At the moment, your droplet is going to be accessible only via it's IP address. That may be fine for those that are looking to host a private application. But the majority of users are going to want a domain name they can attach to their server, and promote to others. And for that, you'll need to first register your domain.
Note that you may also reference the DigitalOcean guide for these steps.
If you already have a registered domain name, then great. You can jump straight to the next section. Otherwise, you'll need to register a domain name via your preferred registrar. If you aren't sure who to go through, we recommend Google Domains, they provide a great service, and you would be hard pressed to find a better nameserver provider.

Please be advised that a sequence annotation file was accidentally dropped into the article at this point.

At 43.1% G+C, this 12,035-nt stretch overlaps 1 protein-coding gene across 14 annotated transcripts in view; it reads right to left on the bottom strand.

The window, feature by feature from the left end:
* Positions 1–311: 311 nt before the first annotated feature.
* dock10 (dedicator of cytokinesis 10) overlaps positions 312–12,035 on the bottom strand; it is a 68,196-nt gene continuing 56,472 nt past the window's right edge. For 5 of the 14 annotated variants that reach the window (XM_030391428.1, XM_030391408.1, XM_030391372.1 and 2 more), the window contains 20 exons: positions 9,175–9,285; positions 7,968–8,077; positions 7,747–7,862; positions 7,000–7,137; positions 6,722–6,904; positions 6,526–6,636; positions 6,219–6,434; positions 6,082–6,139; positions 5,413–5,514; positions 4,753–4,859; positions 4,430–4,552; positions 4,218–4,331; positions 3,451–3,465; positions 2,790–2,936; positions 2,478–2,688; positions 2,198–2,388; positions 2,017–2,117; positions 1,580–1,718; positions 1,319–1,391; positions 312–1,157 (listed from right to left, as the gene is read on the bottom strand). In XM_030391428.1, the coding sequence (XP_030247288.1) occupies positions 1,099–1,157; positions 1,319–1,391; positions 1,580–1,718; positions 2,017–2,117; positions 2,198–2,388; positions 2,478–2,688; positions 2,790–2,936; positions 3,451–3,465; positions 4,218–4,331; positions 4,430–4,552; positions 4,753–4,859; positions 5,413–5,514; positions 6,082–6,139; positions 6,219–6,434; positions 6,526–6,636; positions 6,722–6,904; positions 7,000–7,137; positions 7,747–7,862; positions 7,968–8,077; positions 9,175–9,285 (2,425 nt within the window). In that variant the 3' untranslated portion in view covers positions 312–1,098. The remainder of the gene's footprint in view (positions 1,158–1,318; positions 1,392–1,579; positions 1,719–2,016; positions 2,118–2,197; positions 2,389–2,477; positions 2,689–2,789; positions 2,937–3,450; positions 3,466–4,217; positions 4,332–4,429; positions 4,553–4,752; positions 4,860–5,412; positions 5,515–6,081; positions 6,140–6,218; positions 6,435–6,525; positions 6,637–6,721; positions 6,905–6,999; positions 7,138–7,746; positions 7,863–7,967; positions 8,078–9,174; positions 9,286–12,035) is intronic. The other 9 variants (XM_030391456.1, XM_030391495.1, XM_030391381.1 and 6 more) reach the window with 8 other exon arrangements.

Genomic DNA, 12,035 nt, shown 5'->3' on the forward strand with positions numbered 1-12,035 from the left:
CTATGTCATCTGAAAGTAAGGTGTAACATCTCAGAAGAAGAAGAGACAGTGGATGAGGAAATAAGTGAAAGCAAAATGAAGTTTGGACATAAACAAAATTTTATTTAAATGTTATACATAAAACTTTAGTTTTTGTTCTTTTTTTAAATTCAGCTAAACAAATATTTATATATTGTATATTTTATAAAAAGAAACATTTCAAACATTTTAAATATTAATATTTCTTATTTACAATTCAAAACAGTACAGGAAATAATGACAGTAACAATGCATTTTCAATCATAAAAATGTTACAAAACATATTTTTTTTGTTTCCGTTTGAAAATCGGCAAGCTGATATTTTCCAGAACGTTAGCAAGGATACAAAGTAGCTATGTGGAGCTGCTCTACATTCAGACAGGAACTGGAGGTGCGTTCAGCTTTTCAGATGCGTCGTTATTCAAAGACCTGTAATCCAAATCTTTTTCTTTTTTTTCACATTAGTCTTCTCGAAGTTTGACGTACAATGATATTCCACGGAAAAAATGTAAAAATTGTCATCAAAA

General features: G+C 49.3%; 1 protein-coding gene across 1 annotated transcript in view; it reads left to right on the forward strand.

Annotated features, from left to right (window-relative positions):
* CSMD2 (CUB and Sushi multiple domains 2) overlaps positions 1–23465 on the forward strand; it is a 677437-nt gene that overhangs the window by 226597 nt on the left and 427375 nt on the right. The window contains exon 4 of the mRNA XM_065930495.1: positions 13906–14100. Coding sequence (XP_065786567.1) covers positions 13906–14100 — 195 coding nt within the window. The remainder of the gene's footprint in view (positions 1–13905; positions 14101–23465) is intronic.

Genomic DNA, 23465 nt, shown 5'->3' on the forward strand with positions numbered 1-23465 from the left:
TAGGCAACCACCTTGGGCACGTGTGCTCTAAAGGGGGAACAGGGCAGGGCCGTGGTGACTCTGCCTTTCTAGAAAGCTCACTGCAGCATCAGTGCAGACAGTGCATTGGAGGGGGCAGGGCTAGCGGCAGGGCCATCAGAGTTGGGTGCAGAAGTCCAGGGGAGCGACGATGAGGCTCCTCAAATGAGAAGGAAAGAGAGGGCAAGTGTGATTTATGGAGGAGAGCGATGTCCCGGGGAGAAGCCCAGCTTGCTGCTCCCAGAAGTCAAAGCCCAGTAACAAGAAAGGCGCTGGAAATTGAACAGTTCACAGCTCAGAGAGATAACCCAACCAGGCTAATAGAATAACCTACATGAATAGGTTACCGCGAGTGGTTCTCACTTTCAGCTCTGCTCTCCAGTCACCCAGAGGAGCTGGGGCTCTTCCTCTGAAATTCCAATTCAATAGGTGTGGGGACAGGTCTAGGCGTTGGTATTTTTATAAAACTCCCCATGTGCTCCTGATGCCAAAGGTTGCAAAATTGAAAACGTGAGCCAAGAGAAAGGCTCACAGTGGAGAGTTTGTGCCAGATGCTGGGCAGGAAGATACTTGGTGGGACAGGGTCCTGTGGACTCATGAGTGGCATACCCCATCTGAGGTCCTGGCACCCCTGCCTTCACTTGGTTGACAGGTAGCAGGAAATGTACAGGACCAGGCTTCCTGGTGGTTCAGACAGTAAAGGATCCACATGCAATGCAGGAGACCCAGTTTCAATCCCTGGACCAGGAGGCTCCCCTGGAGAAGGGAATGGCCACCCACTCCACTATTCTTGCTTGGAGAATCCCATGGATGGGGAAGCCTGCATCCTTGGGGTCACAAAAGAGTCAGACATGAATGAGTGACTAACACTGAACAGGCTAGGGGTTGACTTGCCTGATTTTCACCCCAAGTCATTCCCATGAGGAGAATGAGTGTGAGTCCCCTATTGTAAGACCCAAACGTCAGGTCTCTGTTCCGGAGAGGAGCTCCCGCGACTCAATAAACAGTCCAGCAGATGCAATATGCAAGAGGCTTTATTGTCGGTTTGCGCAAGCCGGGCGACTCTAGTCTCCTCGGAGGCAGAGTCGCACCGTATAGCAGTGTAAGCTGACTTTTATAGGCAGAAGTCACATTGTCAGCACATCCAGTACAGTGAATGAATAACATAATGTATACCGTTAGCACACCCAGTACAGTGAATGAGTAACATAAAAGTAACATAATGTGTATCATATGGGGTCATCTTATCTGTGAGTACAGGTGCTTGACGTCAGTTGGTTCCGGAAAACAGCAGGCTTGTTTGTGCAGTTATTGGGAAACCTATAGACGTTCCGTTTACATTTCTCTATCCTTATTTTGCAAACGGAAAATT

You have the option of configuring your DNS records through your domain provider (if they provide the service), or using Digital Ocean's networking service. If you do decide to use Digital Ocean, then make sure you point your registrars nameservers to those provided by Digital Ocean before adding any DNS records. And don't forget to add the nameservers via Digital Ocean's networking service.
Beyond that, adding DNS records is quite a simple affair. For the most simple setup, you'll only need to add an 'A' type record, which uses '@' as a hostname and redirects to your droplet IP address as the destination. For more complicated setups, including handing subdomains, forwards and other redirects, Google is your friend and should be able to provide context to any scenario you may have.